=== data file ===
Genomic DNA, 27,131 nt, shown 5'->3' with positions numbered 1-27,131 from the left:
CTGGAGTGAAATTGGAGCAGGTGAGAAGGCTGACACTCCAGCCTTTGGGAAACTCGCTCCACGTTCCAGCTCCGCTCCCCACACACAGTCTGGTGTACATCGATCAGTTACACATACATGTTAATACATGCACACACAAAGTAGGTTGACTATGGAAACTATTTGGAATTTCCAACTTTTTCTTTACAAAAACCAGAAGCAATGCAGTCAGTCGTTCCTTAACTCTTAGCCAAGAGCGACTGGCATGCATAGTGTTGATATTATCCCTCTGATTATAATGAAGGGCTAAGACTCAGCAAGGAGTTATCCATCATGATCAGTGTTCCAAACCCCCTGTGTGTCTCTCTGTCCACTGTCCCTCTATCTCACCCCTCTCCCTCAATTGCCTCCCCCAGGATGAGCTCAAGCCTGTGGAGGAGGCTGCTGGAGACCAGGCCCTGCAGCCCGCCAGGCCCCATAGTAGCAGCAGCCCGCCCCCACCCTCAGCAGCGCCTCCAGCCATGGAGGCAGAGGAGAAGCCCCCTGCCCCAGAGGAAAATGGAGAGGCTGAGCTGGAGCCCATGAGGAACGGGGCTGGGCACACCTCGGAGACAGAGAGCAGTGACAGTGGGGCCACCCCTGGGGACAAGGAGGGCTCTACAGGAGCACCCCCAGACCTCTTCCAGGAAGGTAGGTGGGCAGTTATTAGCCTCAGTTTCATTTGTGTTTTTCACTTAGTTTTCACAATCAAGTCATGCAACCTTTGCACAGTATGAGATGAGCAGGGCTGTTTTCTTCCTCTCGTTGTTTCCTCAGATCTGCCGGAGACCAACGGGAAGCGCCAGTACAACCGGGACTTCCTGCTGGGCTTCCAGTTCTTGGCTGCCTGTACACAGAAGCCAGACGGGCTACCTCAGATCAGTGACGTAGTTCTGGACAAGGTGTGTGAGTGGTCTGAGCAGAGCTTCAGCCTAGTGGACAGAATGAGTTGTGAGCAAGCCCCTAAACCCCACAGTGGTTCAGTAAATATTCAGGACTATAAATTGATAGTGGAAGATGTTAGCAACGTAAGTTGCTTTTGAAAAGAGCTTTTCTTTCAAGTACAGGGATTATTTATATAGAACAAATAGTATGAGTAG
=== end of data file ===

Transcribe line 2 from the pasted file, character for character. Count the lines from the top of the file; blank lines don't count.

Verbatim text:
CTGGAGTGAAATTGGAGCAGGTGAGAAGGCTGACACTCCAGCCTTTGGGAAACTCGCTCCACGTTCCAGCTCCGCTCCCCACACACAGTCTGGTGTACATCGATCAGTTACACATACATGTTAATACATGCACACACAAAGTAGGTTGACTATGGAAACTATTTGGAATTTCCAACTTTTTCTTTACAAAAACCAGAAGCAATGCAGTCAGTCGTTCCTTAACTCTTAGCCAAGAGCGACTGGCATGCATAGTGTTGATATTATCCCTCTGATTATAATGAAGGGCTAAGACTCAGCAAGGAGTTATCCATCATGATCAGTGTTCCAAACCCCCTGTGTGTCTCTCTGTCCACTGTCCCTCTATCTCACCCCTCTCCCTCAATTGCCTCCCCCAGGATGAGCTCAAGCCTGTGGAGGAGGCTGCTGGAGACCAGGCCCTGCAGCCCGCCAGGCCCCATAGTAGCAGCAGCCCGCCCCCACCCTCAGCAGCGCCTCCAGCCATGGAGGCAGAGGAGAAGCCCCCTGCCCCAGAGGAAAATGGAGAGGCTGAGCTGGAGCCCATGAGGAACGGGGCTGGGCACACCTCGGAGACAGAGAGCAGTGACAGTGGGGCCACCCCTGGGGACAAGGAGGGCTCTACAGGAGCACCCCCAGACCTCTTCCAGGAAGGTAGGTGGGCAGTTATTAGCCTCAGTTTCATTTGTGTTTTTCACTTAGTTTTCACAATCAAGTCATGCAACCTTTGCACAGTATGAGATGAGCAGGGCTGTTTTCTTCCTCTCGTTGTTTCCTCAGATCTGCCGGAGACCAACGGGAAGCGCCAGTACAACCGGGACTTCCTGCTGGGCTTCCAGTTCTTGGCTGCCTGTACACAGAAGCCAGACGGGCTACCTCAGATCAGTGACGTAGTTCTGGACAAGGTGTGTGAGTGGTCTGAGCAGAGCTTCAGCCTAGTGGACAGAATGAGTTGTGAGCAAGCCCCTAAACCCCACAGTGGTTCAGTAAATATTCAGGACTATAAATTGATAGTGGAAGATGTTAGCAACGTAAGTTGCTTTTGAAAAGAGCTTTTCTTTCAAGTACAGGGATTATTTATATAGAACAAATAGTATGAGTAG